The entire online community is anxiously waiting for Rupert Murdoch to open the gates at the Wall Street Journal Online and provide free access to its content. At yesterday’s Web 2.0 Summit in San Francisco, he outlined his plans for the property, which included expanding national, international and cultural content to compete more effectively against newspapers such as The New York Times. As a long time subscriber who appreciates the both the quality and the breadth of the journalism, I am eager to see the Journal make the operational and economic leap to free content and execute against this vision.
I got a recent view into some of their plans via an online survey from the WSJ Online. What surprised me most about the survey was that the focus was on identifying packages of content and services for which I would be willing to pay (unfortunately, I didn’t think quickly enough to capture screenshots so this is mostly from memory). For the most part, the services mentioned were identical to many services that I can already get online for free, such as Digg, Techmeme and Google Alerts. The Journal’s differentiating assets are its journalists and its reputation/brand. Why try to use those assets to charge for content and services similar to what is available for free at established online properties? Given the decision to open up content, shouldn’t the goal be to provide increasing amounts of free content and drive as much traffic as possible to increase advertising inventory? Wouldn’t the WSJ be better off encouraging its loyal reader community to participate in conversations centered on WSJ authored or identified content, rather than charge it for accessing additional content? The New York Times already demonstrated through TimesSelect that only a small percentage of readers are willing to pay for additional content. Further, recent data suggests that opening up NYT content has led to enough page view growth to make up for lost TimesSelect subscription revenue.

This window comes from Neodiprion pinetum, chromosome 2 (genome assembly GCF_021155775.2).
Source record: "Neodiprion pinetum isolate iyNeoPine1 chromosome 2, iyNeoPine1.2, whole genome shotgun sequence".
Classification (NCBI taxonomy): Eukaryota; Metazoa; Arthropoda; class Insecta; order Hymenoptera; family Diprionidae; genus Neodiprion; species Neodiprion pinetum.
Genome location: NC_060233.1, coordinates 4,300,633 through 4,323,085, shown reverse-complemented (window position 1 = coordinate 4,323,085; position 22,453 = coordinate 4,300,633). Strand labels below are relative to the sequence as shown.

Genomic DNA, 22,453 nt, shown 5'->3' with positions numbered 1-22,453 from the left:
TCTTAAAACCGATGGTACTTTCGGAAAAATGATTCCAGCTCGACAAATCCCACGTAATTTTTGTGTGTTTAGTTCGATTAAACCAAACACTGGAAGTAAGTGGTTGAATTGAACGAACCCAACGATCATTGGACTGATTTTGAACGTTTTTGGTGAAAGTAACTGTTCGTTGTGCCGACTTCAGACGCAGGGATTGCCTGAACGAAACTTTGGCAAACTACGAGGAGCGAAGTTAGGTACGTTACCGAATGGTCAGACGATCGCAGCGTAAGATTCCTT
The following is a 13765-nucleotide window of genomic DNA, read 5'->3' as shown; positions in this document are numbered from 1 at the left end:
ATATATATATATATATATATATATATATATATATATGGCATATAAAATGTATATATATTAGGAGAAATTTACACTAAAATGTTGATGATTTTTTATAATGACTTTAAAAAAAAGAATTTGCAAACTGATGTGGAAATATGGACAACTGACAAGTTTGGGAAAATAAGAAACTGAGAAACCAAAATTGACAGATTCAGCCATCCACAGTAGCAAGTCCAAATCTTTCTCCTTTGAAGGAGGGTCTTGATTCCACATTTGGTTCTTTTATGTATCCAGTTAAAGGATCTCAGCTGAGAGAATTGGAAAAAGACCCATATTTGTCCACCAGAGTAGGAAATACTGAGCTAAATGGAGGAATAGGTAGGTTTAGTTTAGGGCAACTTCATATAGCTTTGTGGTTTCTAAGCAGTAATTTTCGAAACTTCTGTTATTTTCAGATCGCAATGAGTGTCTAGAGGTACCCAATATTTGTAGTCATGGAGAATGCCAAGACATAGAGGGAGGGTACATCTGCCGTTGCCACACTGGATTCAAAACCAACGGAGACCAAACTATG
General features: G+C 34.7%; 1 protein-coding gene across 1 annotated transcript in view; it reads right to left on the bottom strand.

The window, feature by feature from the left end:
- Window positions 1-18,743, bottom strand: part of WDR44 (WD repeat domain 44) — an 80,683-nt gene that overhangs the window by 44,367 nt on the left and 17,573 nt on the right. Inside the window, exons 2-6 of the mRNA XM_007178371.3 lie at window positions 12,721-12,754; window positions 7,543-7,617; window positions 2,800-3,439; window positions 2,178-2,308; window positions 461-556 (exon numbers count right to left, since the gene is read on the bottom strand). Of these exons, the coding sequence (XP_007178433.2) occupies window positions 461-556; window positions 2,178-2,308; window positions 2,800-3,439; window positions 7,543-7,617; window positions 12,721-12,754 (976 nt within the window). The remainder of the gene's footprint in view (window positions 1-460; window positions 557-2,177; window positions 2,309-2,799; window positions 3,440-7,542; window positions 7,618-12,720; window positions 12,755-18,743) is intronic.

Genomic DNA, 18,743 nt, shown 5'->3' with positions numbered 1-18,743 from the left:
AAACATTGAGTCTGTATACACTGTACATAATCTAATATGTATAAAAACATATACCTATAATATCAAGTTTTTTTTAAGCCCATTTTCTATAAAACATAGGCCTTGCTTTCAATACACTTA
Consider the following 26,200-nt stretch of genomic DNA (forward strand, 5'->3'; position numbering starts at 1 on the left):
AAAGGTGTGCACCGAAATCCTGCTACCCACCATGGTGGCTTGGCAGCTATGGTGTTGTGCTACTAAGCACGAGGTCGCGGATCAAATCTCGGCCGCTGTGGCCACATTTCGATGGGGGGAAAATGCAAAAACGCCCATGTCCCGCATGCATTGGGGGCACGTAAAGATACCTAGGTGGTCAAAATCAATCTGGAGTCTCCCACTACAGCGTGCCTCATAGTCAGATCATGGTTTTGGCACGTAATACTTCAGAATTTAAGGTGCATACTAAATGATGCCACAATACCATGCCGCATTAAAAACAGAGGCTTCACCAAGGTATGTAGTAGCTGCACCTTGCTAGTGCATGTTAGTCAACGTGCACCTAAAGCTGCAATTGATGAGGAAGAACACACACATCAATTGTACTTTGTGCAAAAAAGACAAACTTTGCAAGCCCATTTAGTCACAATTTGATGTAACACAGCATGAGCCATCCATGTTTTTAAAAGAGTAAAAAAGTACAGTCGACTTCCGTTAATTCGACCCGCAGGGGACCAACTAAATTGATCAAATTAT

I’m a firm believer in the advertising model for online newspaper content, so I’m eager to see the impact on WSJ.com traffic and advertising growth once content is indexed by search engines and increasingly linked to by blogs. The WSJ should free its content rather than spend time identifying ways to protect or generate subscription revenue through paid services that don’t leverage the Journal’s core journalistic strengths and loyal readership. If the new content and services are valuable, readers will visit the site and advertising revenue will follow. If the new products don’t strike a chord, no one would have paid for them anyway. Will WSJ.com make the leap headfirst or instead tumble towards the advertising-based model that is clearly the present and future of online content?